I have come to believe that the demise of photography is a cultural notion, which has failed because it lacks to define the term photography. If photography is not over, then it must have transcended in new forms. It is clear that the medium continues to evolve on the principles of automation, making it more convenient, accessible, while requiring less knowledge from its users.
It might be the Kodak Brownie that popularised the medium, but it was the digital camera that democratised it.
A photograph’s existence in the new environment is immaterial. The digitally produced image is no longer a result of chemical reactions fixed on paper, but the conversion of light into electric current, symbolised by numerical code, visualised on a grid of pixels. A photograph is no longer a physical object bound by the laws of gravity, but millions of picture elements dictated by those of electricity. The nature of this environment has given opportunity for the photograph to exist beyond the boundaries of its frame. The digital image is a collection of numbers in virtual boxes. Unlike the analogue photograph, they contain more than a representation of reality.
They hold non-visual data vital to the existence of an image. These are also known as metadata. They are responsible for making the photograph compatible with the computational environment. There is a variety of metadata input fields as, time of acquisition; or the geographical location. Other describe attributes of the object, that is the image, while other of the physical and virtual environment it was generated in. Metadata is information embedded within the object, but not the image. They serve as a mediator between humans and computers. Therefore becoming a semantic layer, enhancing the meaning of the visual layer.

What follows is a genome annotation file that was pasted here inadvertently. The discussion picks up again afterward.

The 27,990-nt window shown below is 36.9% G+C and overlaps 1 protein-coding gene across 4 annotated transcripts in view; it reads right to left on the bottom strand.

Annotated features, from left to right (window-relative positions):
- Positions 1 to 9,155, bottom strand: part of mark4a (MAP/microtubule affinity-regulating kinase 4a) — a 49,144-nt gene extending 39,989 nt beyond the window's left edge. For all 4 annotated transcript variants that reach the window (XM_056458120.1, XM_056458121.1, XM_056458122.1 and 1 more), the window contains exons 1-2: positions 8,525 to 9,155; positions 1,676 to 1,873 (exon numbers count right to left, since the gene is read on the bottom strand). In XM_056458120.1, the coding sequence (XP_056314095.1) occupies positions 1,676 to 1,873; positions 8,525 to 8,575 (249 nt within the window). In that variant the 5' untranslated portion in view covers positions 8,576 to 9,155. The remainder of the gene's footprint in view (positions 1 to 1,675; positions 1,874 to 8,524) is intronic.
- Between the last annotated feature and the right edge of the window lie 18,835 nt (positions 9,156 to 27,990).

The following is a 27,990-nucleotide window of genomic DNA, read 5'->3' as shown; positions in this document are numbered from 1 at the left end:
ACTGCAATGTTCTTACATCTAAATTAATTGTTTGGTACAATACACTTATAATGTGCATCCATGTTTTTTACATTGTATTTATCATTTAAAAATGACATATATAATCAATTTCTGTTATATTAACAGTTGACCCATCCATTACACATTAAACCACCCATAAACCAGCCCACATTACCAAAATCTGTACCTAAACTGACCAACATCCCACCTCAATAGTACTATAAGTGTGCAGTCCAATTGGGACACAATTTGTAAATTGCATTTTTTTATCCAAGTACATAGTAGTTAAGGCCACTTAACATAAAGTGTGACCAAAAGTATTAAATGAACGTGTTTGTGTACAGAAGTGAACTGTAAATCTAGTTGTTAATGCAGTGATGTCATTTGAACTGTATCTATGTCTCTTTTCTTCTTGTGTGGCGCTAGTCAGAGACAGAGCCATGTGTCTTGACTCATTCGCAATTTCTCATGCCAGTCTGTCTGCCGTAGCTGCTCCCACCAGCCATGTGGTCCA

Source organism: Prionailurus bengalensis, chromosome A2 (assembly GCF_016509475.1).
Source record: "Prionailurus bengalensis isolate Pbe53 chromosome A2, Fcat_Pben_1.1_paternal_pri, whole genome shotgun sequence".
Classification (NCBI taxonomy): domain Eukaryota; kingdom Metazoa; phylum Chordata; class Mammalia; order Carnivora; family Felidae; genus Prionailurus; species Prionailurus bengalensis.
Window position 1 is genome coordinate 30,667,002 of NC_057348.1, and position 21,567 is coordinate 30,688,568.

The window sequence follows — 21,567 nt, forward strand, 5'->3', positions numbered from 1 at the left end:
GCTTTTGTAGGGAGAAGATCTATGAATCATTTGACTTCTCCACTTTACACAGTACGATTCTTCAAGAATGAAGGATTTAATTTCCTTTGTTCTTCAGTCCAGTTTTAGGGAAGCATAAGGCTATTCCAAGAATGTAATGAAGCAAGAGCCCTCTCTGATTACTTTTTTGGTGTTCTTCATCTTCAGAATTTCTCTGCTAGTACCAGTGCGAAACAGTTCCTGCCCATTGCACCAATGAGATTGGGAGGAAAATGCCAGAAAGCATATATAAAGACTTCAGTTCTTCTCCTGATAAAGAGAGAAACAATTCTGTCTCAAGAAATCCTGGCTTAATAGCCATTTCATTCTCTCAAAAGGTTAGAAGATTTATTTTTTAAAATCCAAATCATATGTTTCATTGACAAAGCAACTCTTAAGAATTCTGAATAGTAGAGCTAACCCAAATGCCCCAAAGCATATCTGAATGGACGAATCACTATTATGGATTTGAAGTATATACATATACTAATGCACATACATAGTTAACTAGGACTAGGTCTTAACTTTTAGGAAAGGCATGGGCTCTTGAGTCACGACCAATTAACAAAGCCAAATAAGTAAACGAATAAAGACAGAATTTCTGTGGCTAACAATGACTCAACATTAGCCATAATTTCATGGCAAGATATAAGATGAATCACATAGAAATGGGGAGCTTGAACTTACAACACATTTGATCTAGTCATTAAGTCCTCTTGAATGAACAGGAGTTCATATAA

The semantic layer is structured as such, that both humans and computers understand. It is a very strict language that does not leave room for alternative interpretations. The way I perceive it is as if we are adapting to the computer, rather than the opposite. Our relationship with the virtual environment is achieved through semantics and simulations, think of your personal computer.
Fred Ritchin notices that “we are given terms from nature and from the utilitarian everyday – as in windows, desktop, folder, file, the web; to describe an environment of inferior sensorial capacity.”
The rise of the world wide web expanded the reach of computation, connecting anything that is digital, enabling us, the operators, to communicate in more ways than the pre-internet media allowed. Since the photograph has transcended to its new form, it is compatible with the network.
Marshall Mcluhan thought of the media as the extensions of man. He believed that “any extension, whether of skin, hand, or foot, affects the whole psychic and social complex.”
Science-fiction author Cory Doctorow describes cars, airplanes, and the buildings we inhabit, “as computers we put our bodies into.”
Undeniably computers are becoming extensions of our own bodies that mediate our thoughts and actions. It is estimated a billion smartphones were sold just in 2013. These devices are connected and see the world through cameras. We use them to keep our memories, tell stories, search the internet, communicate with those we care. With them at hand we can extract fragments from the physical space, while bring to life experiences off the virtual.